Tag Archives: Jongleurs

Comedian Luisa Omielan is targeting young girls, gays and Beyoncé fans

(A version of this piece was also published by India’s We Speak News)

Luisa Omielan after her show at the Comedy Cafe last night

Is there life after the Edinburgh Fringe for a Free Festival show by a relatively unknown comedian? Well, judging by last night, Yes.

I went to the first night of Luisa Omielan’s eight-week run at London’s Comedy Cafe Theatre and she got a standing ovation from a full house whooping for a show which had played to full houses and multiple 5-star reviews throughout the Edinburgh Fringe.

The show is called What Would Beyoncé Do?

“It’s about how Beyoncé songs have helped me,” Luisa told me last night. “How I think I should be a diva but it hasn’t quite worked out that way. I showcase Beyoncé songs to highlight how very different my life is to what Beyoncé has.”

My eternally-un-named friend saw the show with me. She (admittedly off-colour and with a possible ear infection) thought the pre-show music was much too loud. So did I. But, after the show, Luisa told me:

“It was to get the audience hyped. It’s not a show where you just sit down and don’t get involved. It’s very much a Yeeeaaahhhhh!!! Paaaarty!!!! show.”

She has performed in various shows at the Edinburgh Fringe for nine years, but What Would Beyoncé Do? was her debut solo show there and last night was her first ever full-length solo show in London.

The Beyoncé poster/flyer designed by Luisa

“From the first day in Edinburgh,” Luisa told me, “it had a full house of 12o people in the audience. About a week in, the fire brigade came and said: You can’t have this many people in the room! and they capped it at 75 and, after that, I was turning away maybe 20 or 30 people a night. They came because of the title and because I got listed as One To Watch and it was a good poster. Title and poster count for a lot.”

“You’ve done a lot of improv and been in other full-length shows at the Fringe,” I said to her. “You are very experienced. But doing a full-length solo show is different. Have you found it scary?”

“Yes,” she replied. “I cried twice before I went on tonight. Petrified. When I went to Edinburgh, I went completely by myself. I planned and dealt with every aspect of the show myself including the poster and the PR. But I was quite confident because I thought I’ve done the Fringe before. This’ll be fine. Whereas here tonight… I’ve never done a London show. I felt I had a lot to prove. There are 99 seats in the Comedy Cafe. How am I going to fill friggin’ 99 seats?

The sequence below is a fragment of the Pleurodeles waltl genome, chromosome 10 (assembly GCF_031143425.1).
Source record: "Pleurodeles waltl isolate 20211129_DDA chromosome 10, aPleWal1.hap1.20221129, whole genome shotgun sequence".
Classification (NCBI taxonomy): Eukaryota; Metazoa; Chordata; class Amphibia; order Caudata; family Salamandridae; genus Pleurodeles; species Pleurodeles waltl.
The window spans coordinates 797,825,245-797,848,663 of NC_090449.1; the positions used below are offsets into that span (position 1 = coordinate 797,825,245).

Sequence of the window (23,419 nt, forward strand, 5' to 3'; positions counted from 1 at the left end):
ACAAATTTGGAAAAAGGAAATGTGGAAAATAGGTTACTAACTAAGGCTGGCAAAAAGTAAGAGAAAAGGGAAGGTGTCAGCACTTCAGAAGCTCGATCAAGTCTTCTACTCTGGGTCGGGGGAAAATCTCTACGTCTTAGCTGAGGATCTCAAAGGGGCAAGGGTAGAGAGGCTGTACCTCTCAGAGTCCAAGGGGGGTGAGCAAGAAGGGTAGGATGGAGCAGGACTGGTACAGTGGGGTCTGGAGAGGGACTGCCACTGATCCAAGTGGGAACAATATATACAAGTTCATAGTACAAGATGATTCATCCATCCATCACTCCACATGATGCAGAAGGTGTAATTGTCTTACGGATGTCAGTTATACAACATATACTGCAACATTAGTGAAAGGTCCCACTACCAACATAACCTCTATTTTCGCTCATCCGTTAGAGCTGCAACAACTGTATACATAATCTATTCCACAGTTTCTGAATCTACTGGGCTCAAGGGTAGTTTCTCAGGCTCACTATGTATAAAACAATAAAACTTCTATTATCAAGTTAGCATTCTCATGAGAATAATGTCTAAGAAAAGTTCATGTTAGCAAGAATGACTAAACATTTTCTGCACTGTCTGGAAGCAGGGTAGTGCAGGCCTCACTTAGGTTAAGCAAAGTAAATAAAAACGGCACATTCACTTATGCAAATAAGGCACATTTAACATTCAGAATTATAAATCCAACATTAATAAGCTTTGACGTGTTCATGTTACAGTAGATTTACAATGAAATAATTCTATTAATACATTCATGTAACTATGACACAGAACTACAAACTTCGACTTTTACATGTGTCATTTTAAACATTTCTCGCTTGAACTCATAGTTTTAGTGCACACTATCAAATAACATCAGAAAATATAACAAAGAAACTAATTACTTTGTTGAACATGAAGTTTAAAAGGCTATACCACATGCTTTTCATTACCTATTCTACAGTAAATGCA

But my Twitter followers went up by 400 during Edinburgh and, because it’s a free show (on the Free Festival/Free Fringe model) people feel ‘invested’ – they really support with the social media networking. So I’ve been using Facebook and Twitter to promote this show.”

“Are you an improviser or a stand-up?” I asked.

“I’m both” said Luisa firmly. “I see them both as my strengths, both as my art forms and I want a show which combines the two.”

“And you want to be an actress…” I said.

“No,” Luisa corrected me. “I want to be what you just saw. I’m doing what I want to be. I’ve never wanted to be anything else but a comedy performer, since I was about four or five. I did do acting at college (she studied Performing Arts) but my thing was always I wanted to be famous for being me. I wanted to be like Whoopi Goldberg or Robin Williams – where they’re a personality. Whoopi Goldberg gets booked as Whoopi Goldberg. I wanted that.”

“When I was watching the show,” I told Luisa, “I was impressed by the audience control.”

“Well,” she said, “over a year ago, I went to Chicago for three months, to the big improv school at Second City and studied clowning over there, which I loved. And clowning’s all about raising and lowering and raising… it’s all audience control.”

“You wanted to move there?” I asked.